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Teaching 'Engrish' Around The World

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Rebekah Joy
Rebekah Joy

I wanted to travel. I had no money. What to do? Teach English of course. While New Zealand ESOL teachers may not be the most sought after (because of our 'strange' accent) if you can get a foot in the door then teaching can prove to be lucrative, interesting and a great way to see the world. It’s not something you can do for the rest of your life unless you have the patience of a saint, but it is a diversion for a few years. Please note, during this time, your own language skills will suffer, you will begin to speak in extremely small syllables and when you ring back home nobody will understand you.

There are a couple of ways to approach it. If you’re looking for safety and guarantees, check the local newspaper classified ads before you go. Overseas recruiters and agents often advertise in New Zealand newspapers. The catch is, the jobs maybe lower paid, or in remote locations but they often reimburse airfares and you start earning straight away (I lasted two weeks in remote Japan before doing a midnight runner back to Tokyo). If you’re after the money more than the experience then this is the way to do it. 

A different approach is to head to your destination country and suss out your own job. You’ll need to have enough money to last at least two months and know the visa entry requirements (most countries allow you to enter for three months for sightseeing purposes – do not say you are intending to look for work or carry a printed C.V with you!!!!). Working holiday visas give candidates a whole world of choice.

Something interesting to note is that often part time jobs pay higher than full times. One of the major advantages is that you are not beholden to one company (ie one company doesn’t own you). Catch is you have to be under 31. If you’re heading to South Korea then even though you hold your own visa you still need to register as an English teacher. Immigration officials in the republic often do raids and deport people for working without clearing it first (strange since they are so short of teachers)  If Japan is the place your wanting to teach in then a working holiday gives you tons of freedom, choice and access to private students and different kinds of jobs. 

People often ask me what is better Korea or Japan. The answer depends on what you are actually looking for. If you’re looking to save money then South Korea could be the better option. Contracts usually reimburse airfares, provide accommodation, utilities and South Korea is quite a lot cheaper to live in. 'Hogwans' or preschools in Korea often provide a delicious (or not so delicious) meal as well. However Japan is or was a lot more 'Westernized', meaning it can be easier to live in. An influx of foreigners, an interest in anything foreign and a fascinating history (many of South Korea's historical monuments were destroyed by the Japanese during WW2) gives Japan a slightly more relaxed atmosphere for people intending to stay a long time. Japanese contracts don’t usually provide accommodation (unless the school is located in the countryside) or reimburse airfares, so your own your own. If heading to Japan find a 'gaijin house' to stay until you’re sorted. I stayed for six years on and off at the notorious Teachers Lodge and had a ball It used to be a lot of fun and a great way to meet people. Since the large fire in 2000 it has become quite strict about some of the rules, but it is a great place to get started. Located in Ota-ku, near Gotanda Station on the Ikegami line. Many schools forbid social contact with students (Nova had a big scandal with several students becoming pregnant quite a few years back) and a lot of other English teachers can be really geeky, so staying in a hostel/gaijin house for a few months on arrival may lessen any isolation.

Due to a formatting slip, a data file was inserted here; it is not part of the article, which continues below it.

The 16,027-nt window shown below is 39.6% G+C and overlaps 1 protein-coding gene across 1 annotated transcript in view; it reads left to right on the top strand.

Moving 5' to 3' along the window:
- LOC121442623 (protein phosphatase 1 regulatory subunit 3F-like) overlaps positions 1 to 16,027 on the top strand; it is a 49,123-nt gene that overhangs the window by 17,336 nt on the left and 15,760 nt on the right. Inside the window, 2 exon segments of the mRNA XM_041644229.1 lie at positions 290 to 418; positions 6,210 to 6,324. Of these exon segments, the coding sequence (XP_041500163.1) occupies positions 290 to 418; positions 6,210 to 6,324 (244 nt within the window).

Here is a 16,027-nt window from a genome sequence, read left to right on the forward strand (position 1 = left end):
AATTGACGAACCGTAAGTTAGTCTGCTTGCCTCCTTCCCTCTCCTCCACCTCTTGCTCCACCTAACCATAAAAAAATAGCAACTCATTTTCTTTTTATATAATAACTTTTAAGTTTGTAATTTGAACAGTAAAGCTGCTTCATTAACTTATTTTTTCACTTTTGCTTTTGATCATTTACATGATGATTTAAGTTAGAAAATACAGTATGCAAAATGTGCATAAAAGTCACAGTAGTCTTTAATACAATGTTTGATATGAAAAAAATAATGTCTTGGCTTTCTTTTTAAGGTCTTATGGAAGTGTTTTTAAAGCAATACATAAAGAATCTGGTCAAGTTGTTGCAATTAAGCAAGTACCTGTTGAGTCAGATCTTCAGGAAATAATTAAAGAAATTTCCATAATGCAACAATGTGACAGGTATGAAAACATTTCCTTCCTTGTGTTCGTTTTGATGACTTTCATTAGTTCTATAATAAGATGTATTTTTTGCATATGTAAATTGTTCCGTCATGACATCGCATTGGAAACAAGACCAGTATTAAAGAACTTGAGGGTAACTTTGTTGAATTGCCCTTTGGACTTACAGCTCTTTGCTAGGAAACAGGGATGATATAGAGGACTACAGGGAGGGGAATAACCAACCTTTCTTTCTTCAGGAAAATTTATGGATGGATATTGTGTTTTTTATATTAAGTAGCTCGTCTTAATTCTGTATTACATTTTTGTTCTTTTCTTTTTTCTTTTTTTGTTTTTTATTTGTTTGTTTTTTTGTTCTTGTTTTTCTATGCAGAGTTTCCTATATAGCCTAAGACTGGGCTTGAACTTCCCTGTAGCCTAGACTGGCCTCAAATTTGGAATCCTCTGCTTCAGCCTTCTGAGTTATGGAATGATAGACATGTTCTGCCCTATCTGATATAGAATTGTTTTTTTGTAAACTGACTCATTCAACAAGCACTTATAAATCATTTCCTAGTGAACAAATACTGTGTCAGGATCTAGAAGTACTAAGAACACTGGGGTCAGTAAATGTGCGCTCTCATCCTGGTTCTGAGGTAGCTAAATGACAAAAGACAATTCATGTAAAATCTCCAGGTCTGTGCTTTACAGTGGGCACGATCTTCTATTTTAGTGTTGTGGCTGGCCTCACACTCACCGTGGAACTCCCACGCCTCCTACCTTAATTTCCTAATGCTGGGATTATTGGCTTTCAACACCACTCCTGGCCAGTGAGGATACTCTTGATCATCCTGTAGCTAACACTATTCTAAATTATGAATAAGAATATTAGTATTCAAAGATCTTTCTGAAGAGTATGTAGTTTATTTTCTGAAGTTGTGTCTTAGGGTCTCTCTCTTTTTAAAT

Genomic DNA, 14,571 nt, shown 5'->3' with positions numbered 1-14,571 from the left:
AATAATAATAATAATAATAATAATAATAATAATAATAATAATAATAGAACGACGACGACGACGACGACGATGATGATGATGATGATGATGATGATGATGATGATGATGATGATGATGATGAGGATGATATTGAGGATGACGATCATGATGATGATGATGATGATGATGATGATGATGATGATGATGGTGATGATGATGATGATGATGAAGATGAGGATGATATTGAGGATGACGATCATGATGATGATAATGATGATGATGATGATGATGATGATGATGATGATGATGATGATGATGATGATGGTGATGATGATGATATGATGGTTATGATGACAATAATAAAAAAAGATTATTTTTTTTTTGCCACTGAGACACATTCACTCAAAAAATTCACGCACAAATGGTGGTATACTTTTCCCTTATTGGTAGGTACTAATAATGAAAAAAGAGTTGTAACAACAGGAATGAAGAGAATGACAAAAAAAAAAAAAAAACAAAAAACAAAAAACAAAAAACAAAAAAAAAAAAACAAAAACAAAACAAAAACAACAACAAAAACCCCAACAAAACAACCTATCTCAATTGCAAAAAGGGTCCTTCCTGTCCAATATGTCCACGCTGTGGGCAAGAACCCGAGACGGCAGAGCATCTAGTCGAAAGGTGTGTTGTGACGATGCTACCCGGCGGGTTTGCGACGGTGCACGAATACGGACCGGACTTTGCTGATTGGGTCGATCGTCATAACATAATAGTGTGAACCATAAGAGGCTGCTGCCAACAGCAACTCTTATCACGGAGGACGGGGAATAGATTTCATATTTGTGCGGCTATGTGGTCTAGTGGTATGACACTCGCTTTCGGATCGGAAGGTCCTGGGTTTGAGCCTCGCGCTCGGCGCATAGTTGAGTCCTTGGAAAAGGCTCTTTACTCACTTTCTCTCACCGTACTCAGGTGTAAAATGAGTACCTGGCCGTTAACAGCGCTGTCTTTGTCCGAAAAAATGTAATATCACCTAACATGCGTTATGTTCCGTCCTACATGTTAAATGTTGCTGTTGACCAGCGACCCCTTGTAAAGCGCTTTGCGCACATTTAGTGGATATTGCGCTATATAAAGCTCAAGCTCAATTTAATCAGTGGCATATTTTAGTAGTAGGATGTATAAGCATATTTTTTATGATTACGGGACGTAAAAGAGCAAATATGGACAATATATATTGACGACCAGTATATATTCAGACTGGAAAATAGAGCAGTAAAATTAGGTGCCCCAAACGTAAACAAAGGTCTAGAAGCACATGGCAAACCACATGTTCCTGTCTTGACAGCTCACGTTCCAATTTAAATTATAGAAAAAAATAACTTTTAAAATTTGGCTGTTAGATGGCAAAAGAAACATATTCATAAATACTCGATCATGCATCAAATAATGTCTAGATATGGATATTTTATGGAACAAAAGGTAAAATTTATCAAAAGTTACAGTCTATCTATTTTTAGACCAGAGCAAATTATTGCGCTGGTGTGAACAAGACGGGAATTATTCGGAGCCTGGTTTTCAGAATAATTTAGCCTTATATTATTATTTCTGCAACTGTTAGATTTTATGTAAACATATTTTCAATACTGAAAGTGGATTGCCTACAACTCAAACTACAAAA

Helpful websites for Japan

Helpful websites for South Korea and the biggie



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